Home Scanner is skipping nextLine() after using next() or nextFoo()?
Reply: 15

Scanner is skipping nextLine() after using next() or nextFoo()?

blekione
1#
blekione Published in 2012-10-27 16:37:01Z

I am using Scanner methods nextInt() and nextLine() for reading input. Basically, it looks like this:

System.out.println("enter numerical value");    
int option;
option = input.nextInt();//read numerical value from input
System.out.println("enter 1st string"); 
String string1 = input.nextLine();//read 1st string (this is skipped)
System.out.println("enter 2nd string");
String string2 = input.nextLine();//read 2nd string (this appears right after reading numerical value)

The problem is that after entering the numerical value, the first input.nextLine() is skipped and the second input.nextLine() is executed, so that my output looks like this:

Enter numerical value
3   //this is my input
enter 1st string    //the program is supposed to stop here and wait for my input, but is skipped
enter 2nd string    //and this line is executed and waits for my input

I tested my application and it looks like the problem lies in using input.nextInt(). If I delete it, then both string1 = input.nextLine() and string2 = input.nextLine() are executed as I want them to be.

cricket_007
2#
cricket_007 Reply to 2017-10-16 02:10:50Z

That's because the Scanner.nextInt method does not consume the last newline character of your input, and thus that newline is consumed in the next call to Scanner.nextLine.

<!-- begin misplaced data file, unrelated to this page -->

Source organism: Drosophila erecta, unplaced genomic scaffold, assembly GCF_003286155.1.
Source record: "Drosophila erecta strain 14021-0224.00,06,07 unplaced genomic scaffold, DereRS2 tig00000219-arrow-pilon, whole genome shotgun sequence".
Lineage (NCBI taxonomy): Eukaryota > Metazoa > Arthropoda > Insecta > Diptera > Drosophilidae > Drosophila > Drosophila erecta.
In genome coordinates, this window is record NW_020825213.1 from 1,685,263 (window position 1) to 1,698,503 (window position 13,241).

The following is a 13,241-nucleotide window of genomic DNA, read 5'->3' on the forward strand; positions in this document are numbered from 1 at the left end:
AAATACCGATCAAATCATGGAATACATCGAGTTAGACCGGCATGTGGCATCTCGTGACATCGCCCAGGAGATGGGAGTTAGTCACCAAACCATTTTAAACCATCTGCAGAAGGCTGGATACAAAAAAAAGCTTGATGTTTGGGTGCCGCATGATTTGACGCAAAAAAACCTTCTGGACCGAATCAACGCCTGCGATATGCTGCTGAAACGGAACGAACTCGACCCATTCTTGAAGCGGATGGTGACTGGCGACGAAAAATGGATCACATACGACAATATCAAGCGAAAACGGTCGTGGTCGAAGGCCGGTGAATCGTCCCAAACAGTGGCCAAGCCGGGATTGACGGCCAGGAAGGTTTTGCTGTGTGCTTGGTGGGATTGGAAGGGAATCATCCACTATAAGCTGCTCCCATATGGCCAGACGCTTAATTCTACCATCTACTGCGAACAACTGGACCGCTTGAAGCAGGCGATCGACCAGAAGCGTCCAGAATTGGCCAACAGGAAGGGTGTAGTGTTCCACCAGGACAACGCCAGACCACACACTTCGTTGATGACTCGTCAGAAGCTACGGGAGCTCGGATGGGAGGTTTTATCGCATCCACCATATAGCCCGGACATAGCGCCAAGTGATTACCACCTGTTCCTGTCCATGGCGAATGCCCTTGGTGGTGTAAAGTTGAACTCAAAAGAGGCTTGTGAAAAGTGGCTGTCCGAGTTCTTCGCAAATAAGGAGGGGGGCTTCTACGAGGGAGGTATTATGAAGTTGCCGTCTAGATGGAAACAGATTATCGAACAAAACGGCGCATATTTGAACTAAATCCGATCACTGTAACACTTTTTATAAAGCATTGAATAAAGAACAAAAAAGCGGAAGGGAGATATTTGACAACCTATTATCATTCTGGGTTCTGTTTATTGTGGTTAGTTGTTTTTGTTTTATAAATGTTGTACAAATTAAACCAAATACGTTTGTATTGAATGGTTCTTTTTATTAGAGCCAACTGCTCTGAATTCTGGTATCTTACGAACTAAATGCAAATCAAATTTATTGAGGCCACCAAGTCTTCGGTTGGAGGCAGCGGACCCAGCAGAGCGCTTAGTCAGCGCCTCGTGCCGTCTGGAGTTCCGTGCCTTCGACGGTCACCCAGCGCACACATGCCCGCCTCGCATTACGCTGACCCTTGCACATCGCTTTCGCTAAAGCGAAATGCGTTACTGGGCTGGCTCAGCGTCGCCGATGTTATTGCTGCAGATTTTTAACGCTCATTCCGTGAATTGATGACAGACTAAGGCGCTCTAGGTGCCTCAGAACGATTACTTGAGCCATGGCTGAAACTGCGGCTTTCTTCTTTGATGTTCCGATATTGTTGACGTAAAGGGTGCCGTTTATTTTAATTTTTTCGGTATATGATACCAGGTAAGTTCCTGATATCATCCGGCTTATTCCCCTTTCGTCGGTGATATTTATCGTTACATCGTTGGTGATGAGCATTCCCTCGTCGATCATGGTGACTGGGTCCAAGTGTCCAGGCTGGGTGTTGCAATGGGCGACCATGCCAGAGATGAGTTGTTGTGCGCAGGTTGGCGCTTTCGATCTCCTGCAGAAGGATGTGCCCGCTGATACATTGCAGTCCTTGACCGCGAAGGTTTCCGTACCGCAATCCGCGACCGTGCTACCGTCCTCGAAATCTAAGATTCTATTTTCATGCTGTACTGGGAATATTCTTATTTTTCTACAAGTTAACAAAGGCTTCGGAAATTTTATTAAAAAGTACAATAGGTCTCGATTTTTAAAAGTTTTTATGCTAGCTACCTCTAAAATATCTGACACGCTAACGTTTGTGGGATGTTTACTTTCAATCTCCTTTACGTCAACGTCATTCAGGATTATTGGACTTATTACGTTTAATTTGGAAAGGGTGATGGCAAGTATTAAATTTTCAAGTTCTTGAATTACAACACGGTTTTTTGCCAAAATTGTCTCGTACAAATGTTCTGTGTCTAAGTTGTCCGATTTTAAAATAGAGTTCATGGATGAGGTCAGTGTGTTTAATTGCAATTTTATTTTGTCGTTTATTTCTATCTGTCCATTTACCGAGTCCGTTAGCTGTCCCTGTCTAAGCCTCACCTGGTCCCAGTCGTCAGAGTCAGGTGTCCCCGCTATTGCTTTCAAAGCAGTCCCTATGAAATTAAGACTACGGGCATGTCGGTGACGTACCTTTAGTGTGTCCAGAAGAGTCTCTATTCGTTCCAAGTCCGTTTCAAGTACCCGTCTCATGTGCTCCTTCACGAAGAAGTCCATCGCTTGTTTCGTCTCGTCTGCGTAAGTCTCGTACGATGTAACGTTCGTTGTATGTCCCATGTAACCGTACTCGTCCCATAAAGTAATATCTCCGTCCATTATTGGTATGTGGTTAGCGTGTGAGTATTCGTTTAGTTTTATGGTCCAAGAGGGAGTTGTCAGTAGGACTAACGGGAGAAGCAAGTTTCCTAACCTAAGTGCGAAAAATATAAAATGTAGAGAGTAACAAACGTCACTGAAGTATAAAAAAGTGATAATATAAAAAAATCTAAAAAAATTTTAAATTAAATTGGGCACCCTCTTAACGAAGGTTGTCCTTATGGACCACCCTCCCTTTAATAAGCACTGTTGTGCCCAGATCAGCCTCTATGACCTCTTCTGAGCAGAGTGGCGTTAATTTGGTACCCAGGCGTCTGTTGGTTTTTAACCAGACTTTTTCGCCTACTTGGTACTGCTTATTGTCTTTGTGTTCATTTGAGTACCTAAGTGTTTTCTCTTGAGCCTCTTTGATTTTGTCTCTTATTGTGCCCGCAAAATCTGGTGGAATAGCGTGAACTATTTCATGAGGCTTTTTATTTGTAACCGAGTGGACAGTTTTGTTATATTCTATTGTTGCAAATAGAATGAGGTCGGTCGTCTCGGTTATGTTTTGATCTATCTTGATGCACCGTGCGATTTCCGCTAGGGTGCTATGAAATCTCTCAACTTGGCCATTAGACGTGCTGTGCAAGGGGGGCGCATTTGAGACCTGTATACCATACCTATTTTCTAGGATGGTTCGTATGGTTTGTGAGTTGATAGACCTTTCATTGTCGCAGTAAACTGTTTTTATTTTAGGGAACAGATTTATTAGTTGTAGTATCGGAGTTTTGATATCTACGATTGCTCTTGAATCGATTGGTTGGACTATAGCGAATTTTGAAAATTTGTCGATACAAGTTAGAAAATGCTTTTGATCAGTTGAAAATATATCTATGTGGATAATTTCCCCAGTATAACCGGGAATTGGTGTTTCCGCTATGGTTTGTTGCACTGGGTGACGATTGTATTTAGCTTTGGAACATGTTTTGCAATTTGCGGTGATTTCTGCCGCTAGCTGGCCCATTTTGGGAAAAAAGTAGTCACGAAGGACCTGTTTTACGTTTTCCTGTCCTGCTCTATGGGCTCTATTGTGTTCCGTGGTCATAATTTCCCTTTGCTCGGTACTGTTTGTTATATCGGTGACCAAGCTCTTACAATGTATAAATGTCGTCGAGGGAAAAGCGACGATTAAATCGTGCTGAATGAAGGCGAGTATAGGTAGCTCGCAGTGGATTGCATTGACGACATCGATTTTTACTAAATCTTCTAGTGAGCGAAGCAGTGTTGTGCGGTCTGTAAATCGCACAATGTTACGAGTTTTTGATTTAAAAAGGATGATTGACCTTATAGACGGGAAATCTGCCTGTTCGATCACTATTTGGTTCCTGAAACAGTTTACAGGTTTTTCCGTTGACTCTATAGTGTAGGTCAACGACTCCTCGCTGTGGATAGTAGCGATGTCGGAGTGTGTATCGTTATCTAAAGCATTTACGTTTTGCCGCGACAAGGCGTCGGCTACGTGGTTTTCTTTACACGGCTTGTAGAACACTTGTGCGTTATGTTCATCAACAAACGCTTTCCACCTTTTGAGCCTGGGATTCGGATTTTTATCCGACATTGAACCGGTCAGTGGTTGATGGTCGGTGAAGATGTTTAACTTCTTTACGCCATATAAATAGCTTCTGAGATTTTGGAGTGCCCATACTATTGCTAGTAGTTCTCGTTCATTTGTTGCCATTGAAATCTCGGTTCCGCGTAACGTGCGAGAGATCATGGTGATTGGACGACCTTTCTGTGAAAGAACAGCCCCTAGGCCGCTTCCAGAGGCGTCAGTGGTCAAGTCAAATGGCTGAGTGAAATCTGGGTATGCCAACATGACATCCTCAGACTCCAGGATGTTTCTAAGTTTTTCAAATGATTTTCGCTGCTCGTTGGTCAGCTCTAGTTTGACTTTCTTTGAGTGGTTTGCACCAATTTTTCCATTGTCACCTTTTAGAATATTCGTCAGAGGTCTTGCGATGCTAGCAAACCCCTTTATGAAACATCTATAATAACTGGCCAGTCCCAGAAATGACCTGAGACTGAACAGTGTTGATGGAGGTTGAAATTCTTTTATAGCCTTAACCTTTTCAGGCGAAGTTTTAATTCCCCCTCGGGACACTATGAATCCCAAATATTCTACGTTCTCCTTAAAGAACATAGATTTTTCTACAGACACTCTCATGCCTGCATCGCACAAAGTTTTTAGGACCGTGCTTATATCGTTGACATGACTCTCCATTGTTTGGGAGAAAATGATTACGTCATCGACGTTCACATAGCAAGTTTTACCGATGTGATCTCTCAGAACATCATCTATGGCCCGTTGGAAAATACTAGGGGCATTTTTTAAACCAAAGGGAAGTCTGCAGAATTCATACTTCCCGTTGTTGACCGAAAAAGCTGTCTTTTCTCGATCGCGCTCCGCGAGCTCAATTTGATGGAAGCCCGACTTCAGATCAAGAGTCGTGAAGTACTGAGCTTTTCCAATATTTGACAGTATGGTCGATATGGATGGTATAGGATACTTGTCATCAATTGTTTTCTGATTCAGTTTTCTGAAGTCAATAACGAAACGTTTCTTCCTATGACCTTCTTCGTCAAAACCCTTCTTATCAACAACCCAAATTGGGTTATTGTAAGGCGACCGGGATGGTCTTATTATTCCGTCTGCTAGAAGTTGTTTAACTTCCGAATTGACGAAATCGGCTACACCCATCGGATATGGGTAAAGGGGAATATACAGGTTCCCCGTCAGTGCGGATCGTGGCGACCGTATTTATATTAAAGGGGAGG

You will encounter the similar behaviour when you use Scanner.nextLine after Scanner.next() or any Scanner.nextFoo method (except nextLine itself).

Workaround:

  • Either fire a blank Scanner.nextLine call after Scanner.nextInt or Scanner.nextFoo to consume rest of that line including newline

    int option = input.nextInt();
    input.nextLine();  // Consume newline left-over
    String str1 = input.nextLine();
    
  • Or, it would be even better, if you read the input through Scanner.nextLine and convert your input to the proper format you need. For examples, to an integer using Integer.parseInt(String) method.

    int option = 0;
    try {
        option = Integer.parseInt(input.nextLine());
    } catch (NumberFormatException e) {
        e.printStackTrace();
    }
    String str1 = input.nextLine();
    
Ebony Maw
3#
Ebony Maw Reply to 2017-12-29 06:57:36Z

The problem is with the input.nextInt() method - it only reads the int value. So when you continue reading with input.nextLine() you receive the "\n" Enter key. So to skip this you have to add the input.nextLine(). Hope this should be clear now.

Try it like that:

System.out.print("Insert a number: ");
int number = input.nextInt();
input.nextLine(); // This line you have to add (It consumes the \n character)
System.out.print("Text1: ");
String text1 = input.nextLine();
System.out.print("Text2: ");
String text2 = input.nextLine();
Bohemian
4#
Bohemian Reply to 2011-08-14 12:25:35Z

It's because when you enter a number then press Enter, input.nextInt() consumes only the number, not the "end of line". When input.nextLine() executes, it consumes the "end of line" still in the buffer from the first input.

Instead, use input.nextLine() immediately after input.nextInt()

Community
5#
Community Reply to 2017-05-23 12:10:41Z

There seem to be many questions about this issue with java.util.Scanner. I think a more readable/idiomatic solution would be to call scanner.skip("[\r\n]+") to drop any newline characters after calling nextInt().

EDIT: as @PatrickParker noted below, this will cause an infinite loop if user inputs any whitespace after the number. See their answer for a better pattern to use with skip: https://stackoverflow.com/a/42471816/143585

Electric Coffee
6#
Electric Coffee Reply to 2013-02-23 22:01:23Z